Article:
The chances of developing some form of dementia increase with age, but dementia does occur very rarely in people under the age of 60. Over the age of 65, dementia affects approximately 6 people in 100. For people over 80, the number affected rises to 20 in 100.

Similar rates are seen in other countries across Europe. It is estimated that there are currently about 700,000 people with dementia in the UK, and this is set to double by 2050. Some researchers have suggested that there are over 24 million people world-wide who have dementia, with 4.6 million new cases annually. In general, dementia seems to affect all groups in society equally. It is not known to be particularly linked to gender, social class, ethnic group or geographic location.


Can stress or worry cause dementia?

There is no evidence that stress or worry is responsible for causing dementia. However, stress or worry can lead to forgetfulness and confusion that may sometimes be mistaken for early dementia. It is also true that a diagnosis of dementia is sometimes made only after a period of stress or worry has made the disease more apparent, even though dementia has in fact been present for some time. Anxiety is a common symptom of depression in older people and the presence of depression can result in severe memory problems that may be mistaken for dementia.

My husband has been told that he has some sort of dementia and that he should give up smoking. Can smoking cause dementia?

Smoking is not thought to be a direct cause of dementia, but it can contribute to heart disease and atherosclerosis (narrowing of the arteries), which often leads to strokes. One form of dementia, called vascular dementia, is often caused by strokes, which cause brain damage by cutting off the blood supply to areas of the brain. Not all doctors agree that giving up smoking is likely to have much effect on the course of dementia once this disease is already apparent, and you may find that your husband has difficulty stopping smoking. However, stopping smoking can be recommended on many other health grounds, and may help to prevent strokes which could make his dementia worse. A lot of help is now available for people who want to stop smoking. Your husband’s GP will be able to help or you could phone Quit – a charity dedicated to helping people stop smoking – for advice.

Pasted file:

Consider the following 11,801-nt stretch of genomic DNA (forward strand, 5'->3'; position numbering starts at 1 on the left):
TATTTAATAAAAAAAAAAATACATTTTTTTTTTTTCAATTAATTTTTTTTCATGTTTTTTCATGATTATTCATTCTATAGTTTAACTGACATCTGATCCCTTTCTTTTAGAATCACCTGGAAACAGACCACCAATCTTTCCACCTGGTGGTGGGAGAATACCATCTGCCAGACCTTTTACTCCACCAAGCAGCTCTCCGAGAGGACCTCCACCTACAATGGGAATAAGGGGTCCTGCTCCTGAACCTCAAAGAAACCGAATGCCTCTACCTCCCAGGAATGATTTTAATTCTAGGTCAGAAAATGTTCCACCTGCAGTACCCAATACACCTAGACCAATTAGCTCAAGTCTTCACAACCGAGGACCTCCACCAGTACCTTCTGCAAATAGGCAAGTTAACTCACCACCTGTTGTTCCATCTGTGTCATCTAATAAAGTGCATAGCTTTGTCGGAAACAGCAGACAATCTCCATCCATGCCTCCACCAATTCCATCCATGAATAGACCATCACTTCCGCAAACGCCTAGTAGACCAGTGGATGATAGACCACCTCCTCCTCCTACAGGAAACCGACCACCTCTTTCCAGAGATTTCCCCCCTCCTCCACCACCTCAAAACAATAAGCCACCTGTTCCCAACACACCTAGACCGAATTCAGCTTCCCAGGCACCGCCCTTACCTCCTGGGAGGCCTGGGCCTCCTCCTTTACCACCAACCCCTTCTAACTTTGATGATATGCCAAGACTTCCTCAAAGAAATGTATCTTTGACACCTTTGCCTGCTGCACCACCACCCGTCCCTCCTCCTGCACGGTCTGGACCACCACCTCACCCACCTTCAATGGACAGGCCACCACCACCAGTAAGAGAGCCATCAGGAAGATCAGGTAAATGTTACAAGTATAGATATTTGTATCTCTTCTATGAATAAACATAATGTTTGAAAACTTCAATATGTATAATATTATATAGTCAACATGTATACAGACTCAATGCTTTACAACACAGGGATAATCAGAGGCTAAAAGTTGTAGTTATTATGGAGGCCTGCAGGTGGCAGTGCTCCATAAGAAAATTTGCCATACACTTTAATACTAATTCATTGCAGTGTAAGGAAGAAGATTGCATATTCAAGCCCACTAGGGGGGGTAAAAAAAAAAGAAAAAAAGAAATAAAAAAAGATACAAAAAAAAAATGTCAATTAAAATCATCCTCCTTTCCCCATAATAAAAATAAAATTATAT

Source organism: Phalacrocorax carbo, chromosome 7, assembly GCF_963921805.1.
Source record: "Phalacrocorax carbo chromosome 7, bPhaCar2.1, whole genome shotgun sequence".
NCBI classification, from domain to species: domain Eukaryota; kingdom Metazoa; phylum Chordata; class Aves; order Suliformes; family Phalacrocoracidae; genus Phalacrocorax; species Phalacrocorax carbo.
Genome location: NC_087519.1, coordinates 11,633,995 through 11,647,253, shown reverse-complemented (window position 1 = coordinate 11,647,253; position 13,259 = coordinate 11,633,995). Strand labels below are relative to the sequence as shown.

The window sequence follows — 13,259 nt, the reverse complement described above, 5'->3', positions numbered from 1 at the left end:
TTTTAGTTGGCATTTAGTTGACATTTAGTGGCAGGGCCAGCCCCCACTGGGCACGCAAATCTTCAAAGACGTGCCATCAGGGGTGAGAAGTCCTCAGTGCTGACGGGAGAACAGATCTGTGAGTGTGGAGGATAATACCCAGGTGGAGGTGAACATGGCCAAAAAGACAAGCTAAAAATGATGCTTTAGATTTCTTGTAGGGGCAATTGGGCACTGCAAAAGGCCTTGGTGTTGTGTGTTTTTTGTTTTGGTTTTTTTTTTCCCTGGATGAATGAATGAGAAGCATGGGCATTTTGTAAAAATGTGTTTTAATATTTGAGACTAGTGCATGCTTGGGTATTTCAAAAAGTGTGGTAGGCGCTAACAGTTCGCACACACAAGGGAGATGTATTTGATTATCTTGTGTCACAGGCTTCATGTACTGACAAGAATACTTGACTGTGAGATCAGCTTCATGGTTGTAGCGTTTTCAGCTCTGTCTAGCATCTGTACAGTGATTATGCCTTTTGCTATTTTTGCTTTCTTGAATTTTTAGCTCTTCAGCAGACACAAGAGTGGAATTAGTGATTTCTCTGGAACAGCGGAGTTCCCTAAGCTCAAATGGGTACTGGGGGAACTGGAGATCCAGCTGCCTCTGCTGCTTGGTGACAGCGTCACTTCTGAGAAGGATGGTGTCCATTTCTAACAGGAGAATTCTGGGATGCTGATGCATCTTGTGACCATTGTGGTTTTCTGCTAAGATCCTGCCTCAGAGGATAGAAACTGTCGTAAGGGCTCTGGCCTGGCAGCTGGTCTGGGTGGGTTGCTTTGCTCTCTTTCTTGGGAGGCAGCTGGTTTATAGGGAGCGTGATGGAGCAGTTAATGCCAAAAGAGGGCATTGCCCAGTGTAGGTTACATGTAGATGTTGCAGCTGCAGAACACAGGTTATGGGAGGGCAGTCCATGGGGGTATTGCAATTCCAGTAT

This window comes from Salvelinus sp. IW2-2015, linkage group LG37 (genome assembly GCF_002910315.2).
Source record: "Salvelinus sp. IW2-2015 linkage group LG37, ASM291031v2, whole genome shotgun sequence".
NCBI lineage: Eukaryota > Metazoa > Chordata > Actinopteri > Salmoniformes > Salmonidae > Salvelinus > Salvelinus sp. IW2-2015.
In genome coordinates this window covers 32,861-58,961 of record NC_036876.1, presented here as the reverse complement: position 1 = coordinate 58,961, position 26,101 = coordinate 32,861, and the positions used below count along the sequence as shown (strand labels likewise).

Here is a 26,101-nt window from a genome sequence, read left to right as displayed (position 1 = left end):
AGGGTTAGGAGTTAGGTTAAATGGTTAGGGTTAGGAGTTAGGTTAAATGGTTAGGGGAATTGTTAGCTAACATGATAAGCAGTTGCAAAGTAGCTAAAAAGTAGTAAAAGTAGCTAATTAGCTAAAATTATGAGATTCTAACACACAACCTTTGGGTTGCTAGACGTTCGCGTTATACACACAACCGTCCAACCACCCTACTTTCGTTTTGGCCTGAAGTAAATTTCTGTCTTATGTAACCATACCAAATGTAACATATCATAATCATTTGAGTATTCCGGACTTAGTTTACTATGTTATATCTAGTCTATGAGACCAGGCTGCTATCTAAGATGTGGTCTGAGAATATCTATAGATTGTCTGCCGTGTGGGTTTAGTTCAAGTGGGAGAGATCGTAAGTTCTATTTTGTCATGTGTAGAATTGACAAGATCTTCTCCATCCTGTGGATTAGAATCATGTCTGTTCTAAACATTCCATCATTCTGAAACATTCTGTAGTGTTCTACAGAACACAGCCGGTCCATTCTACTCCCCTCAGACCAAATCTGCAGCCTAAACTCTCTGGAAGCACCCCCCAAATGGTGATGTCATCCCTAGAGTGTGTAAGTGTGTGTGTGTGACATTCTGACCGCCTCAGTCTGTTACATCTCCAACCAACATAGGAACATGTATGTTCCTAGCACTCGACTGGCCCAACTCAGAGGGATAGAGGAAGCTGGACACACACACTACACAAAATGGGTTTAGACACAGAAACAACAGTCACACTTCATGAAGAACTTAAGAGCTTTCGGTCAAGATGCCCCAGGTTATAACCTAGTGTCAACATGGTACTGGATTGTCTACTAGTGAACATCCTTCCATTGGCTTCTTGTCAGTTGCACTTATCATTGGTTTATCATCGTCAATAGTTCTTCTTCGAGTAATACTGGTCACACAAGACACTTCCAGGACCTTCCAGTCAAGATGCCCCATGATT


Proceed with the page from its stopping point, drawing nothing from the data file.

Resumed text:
My father, who is 72, has recently had an operation on his bowel. He was a bit forgetful before he went into hospital but now he is home again he is very confused. Might the operation have given him dementia?

Some older people have temporary confusion after an operation. The after-effects of the anaesthetic and taking pain-relieving drugs may increase confusion for a short time. Confusion may also be made worse by having to cope with the unfamiliar environment of the hospital.

If your father’s confusion persists, it is possible that he did have dementia before the operation, which has been made worse. Occasionally, dementia can be triggered by an operation: during an operation older people may be vulnerable to having little strokes or temporary problems with the blood supply to the brain, which can cause lasting confusion.

Another possible explanation for your father’s increased confusion is that he has picked up a chest or urinary tract infection. This possibility is less likely if the operation was some time ago. However, do speak to his doctor about your concerns, as treatment of an infection or a change in your husband’s medication can sometimes bring about a dramatic improvement.

Can head injuries cause dementia?

People who suffer severe or repeated head injuries may be at increased risk of developing dementia. However, the link between head injuries and dementia is not straightforward. It is possible that a head injury may trigger the disease process in susceptible individuals. People who have sustained serious head injuries through boxing are prone to a type of dementia known as ‘dementia pugilistica’, which is similar to Alzheimer’s disease.